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New York's Hip-Hop, circa 1970's - 80's (2)
Hip Hop Files: Photographs 1979-1984Photography Martha Cooper

Gangs of New York: style tribes of the 80s

B-boys, Voguers and Factory-goers – after Hogan took inspiration from the city’s most exciting decade, we revisit five of NYC’s most notable crews

For SS16, Hogan got inspired by the collision of subcultures in 1980s New York with a collection that clashed sportswear with club-ready animal prints and punk references. The decade was one of the city’s most vibrant – despite its bad rep for Warriors-worthy street gangs and subway cars you definitely didn’t want to take, it was a true cultural melting pot that saw vibrant new forms of expression take hold in the city, with photographers there to document every step. We look back at five of our favourite scenes.


At the epicentre of New York’s art scene from 1962 to 1984, Warhol’s Factoryan abandoned warehouse turned studio and creative hub – drew in the eccentric artists and characters of the city to breed a counterculture that defined an era of American contemporary art, photography and film. Between it’s silver lined walls fashioned by Billy Name, the space served as a hip-hangout for Warhol’s underground clique, and saw young artists of the likes of Jean-Michel Basquiat and Keith Haring work and live alongside their idol-turned-mentor and his notorious superstars.


Already existing (albeit clandestinely) since the 70s, the graffiti artists of the North of NYC – based in Washington Heights near Harlem – really forged a name for themselves in the decade. Tagging the city, artists like TAKI 183 (183 referred to 183rd street in the neighbourhood), Futura 2000 and Lady Pink (the only girl considered capable of competing with the guys) would mark their territory in subway cars, which became entirely covered in graffiti. “We felt we understood the trains more than the Transit Authority,” explained one artist Zephyr. “Teenagers were running the system. We decided when, where, how much we wrote.” The city, unsurprisingly, was not pleased – even suing duo Sane Smith for $3m after they painted a giant mural on the top level of the Brooklyn Bridge that could be seen for miles.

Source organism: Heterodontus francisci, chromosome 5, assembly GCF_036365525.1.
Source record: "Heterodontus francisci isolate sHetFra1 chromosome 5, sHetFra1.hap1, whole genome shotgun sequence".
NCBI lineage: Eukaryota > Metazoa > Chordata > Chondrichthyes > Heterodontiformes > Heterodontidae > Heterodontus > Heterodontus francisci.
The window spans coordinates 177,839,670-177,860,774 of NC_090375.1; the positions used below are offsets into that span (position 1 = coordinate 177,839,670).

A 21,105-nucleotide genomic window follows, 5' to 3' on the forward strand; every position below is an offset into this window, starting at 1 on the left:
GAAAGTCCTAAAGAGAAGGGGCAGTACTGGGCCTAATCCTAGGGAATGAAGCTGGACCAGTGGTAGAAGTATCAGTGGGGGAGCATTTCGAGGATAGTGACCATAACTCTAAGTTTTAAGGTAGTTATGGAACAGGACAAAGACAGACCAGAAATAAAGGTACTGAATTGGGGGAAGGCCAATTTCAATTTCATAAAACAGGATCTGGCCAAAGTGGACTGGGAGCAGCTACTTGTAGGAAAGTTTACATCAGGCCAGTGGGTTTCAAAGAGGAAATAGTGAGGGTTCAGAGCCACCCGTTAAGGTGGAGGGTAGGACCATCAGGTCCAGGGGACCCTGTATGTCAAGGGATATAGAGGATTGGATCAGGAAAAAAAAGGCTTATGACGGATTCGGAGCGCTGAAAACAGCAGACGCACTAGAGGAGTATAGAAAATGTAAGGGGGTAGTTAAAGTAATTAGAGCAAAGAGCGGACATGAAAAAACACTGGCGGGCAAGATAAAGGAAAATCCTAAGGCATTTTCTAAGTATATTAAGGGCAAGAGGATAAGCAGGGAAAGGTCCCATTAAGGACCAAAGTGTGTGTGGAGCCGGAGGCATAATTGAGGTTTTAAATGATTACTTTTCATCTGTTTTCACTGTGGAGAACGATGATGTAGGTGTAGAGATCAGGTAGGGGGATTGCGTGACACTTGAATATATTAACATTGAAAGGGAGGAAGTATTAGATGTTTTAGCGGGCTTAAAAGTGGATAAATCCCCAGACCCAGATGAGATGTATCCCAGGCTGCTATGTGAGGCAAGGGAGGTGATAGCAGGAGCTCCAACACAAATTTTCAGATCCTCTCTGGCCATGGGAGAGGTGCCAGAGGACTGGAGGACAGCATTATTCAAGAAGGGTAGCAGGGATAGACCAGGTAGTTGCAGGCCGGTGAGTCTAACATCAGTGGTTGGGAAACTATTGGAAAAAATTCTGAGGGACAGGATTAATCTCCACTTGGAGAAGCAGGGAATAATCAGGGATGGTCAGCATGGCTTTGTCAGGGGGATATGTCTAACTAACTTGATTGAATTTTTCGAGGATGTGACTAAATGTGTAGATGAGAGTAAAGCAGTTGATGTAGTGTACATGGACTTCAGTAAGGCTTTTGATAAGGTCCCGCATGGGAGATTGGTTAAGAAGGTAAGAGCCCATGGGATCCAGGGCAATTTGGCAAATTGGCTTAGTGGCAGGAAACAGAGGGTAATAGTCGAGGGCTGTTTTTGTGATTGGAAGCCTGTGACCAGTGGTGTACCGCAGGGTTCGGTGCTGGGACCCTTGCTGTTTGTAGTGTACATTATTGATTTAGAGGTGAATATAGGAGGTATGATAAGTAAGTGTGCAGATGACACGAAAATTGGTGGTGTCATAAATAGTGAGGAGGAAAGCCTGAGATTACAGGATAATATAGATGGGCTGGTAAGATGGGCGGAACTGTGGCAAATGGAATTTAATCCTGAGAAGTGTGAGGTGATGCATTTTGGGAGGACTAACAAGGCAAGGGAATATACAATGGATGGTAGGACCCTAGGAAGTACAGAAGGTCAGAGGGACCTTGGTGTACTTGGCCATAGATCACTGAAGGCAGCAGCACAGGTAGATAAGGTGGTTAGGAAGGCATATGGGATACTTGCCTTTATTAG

For the city’s queer and transgender youth of colour, the drag ball scene offered a vibrant community. It championed voguing as a form of expression – dancers faced off to compete for ‘realness’ – which participant could perform the character they were seeking to emulate best. The culture was first brought to the attention of the public in Jennie Livingston’s iconic 1990 documentary Paris Is Burning, filmed over the course of several years in the 1980s, as it chronicled the underground scene that saw legends of the likes of Octavia St. Laurent strutting around for trophies and prizes at balls. Where many of these people had been forced to leave their homes and face life on the streets, they found new families in the Houses of the scene – some of which are still surviving today.


A birthplace of punk, club CBGB (which sat beneath a flophouse on the Bowery) was responsible for the cultivation of some of the most famous music to ever come from New York City. While in the 70s it saw stars like the RamonesBlondie, Joan Jett and the bona fide Godmother of Punk, Patti Smith, take to the stage, throughout the 80s it became home to American hardcore bands and their fans, with a gallery space next door. The emergence of New York hardcore came after DC-based acts like Bad Brains made the move to the city, with the hardcore crowd gathering at the club on Sundays until escalating violence meant the tradition had to end in 1990. 


They might seem like unlikely influences, but James Brown and Kung Fu were cited as inspirations behind one of New York’s most vibrant subcultures. While across town down and out LGBT youth were battling it out for realness, in the Bronx (and later, across the entire city) breakdancers were facing off with their best moves. Blending hip hop, graffiti, fashion and a political awareness of what it meant to be black in America, breakdancing became a powerful artistic outlet for the youth of the city, channelling energy into creativity and away from the crime and violence that often plagued their under-resourced neighbourhoods.  The movement’s most famous images are the work of photographer Jamel Shabazz, who spoke to us recently about the positive power of the movement. 

Check out Hogan SS16 below: